I deeply believe in challenging students to approach learning with a sense of enthusiasm, exploration, and willingness to embrace creative challenges. When you expect a high level of academic performance from students and give them a rigorous structure that is reinforced with positivity, they rise to the occasion.
Developmentally, adolescents react best to consistency, enthusiasm, and positive encouragement, which means that students need teachers to set clear procedures aimed at them flourishing. It is important to quickly assess when students learn and powerfully reflect it. When students see growth and positivity as the educational norm, then they are empowered for individual flourishing and classroom success.
I want to make learning relevant, interesting, and accessible for students, but while accomplishing this goal, I never want to sacrifice the successful academic traditions that underpin various rigorous education systems across the world. To me, the art of teaching is bridging the language of students and the language of academics. It is preparing succinct descriptions for big ideas, articulating difficult concepts in effortless visualizations, making connections between pop culture and literature, exposing students to today's intellectual opportunities, and anticipating how being smart can look cool through student eyes.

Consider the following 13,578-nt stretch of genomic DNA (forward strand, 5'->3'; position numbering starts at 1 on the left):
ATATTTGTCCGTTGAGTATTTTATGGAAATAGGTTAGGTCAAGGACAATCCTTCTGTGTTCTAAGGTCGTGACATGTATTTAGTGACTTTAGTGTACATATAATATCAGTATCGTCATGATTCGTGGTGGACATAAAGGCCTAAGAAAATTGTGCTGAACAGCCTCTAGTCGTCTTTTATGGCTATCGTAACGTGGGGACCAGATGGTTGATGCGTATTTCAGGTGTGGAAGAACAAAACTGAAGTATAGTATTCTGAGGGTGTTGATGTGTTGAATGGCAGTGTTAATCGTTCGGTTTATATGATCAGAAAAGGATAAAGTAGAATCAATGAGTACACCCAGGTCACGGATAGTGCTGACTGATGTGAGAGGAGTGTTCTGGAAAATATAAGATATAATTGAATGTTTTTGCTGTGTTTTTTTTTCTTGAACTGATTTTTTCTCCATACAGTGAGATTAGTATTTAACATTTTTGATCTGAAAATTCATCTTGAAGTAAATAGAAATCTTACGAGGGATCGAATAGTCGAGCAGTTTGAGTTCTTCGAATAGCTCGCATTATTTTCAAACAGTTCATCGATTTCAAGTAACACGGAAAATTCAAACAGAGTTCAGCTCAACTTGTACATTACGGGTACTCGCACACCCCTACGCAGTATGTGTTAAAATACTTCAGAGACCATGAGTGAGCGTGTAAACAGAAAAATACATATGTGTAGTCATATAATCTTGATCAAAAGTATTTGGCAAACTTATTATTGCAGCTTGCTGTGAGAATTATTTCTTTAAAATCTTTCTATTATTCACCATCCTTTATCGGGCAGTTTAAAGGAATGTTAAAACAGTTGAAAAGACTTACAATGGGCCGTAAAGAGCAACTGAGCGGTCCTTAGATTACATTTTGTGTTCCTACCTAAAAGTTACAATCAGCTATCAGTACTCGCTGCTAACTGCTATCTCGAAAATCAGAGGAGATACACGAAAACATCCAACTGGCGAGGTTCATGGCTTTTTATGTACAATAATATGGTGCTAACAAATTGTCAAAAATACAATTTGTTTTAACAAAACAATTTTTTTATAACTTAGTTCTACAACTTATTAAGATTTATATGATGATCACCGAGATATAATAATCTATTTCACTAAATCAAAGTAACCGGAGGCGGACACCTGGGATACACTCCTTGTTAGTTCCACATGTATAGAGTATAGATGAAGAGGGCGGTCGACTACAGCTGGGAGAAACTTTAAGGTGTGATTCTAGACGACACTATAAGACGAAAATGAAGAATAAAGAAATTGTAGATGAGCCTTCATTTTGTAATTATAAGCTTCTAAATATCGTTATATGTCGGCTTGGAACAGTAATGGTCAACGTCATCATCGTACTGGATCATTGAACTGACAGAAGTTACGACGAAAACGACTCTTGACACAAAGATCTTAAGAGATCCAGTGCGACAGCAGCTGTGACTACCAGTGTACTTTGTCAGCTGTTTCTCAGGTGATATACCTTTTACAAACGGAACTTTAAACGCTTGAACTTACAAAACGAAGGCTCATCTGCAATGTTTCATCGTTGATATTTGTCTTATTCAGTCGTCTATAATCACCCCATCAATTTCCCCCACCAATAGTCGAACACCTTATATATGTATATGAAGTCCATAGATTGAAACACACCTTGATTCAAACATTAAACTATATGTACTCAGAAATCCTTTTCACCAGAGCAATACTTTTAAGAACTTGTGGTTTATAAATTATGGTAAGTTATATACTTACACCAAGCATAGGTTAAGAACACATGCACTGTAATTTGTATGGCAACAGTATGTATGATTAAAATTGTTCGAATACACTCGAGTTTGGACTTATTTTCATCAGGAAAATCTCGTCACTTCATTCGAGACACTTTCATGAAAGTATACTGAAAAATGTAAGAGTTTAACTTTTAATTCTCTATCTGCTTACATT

With a limited amount of time, we must choose the instructional strategies that most impact students, and often, the most important thing a teacher can do for student growth is giving them time to write meaningfully, read widely and strategically, and reflect fully. Students can often become their own best teachers when given a purpose. Specifically, I believe in learning through writing, independent reading, and the power of targeted feedback. My personal passion is introducing innovative projects and gamification strategies to existing curriculum.
Depth of Questions
Generally, I strive to push students for depth of answers in their writing, as well as their speaking during classroom conversations and table discussions. Engaged students who push themselves will brainstorm bravely, write meaningful annotations, and analyze primary source texts appropriate to their reading levels.
It is vital to give students a regular, healthy sense of self-growth through formative assessments and student celebrations. I want to keep building on each student’s individual progress because kids need a growth process that builds on successes and identifies areas for growth through data. Every day, students recreate themselves through new learning, so there is no more important decision that teacher a makes than determining how to help a student grow daily.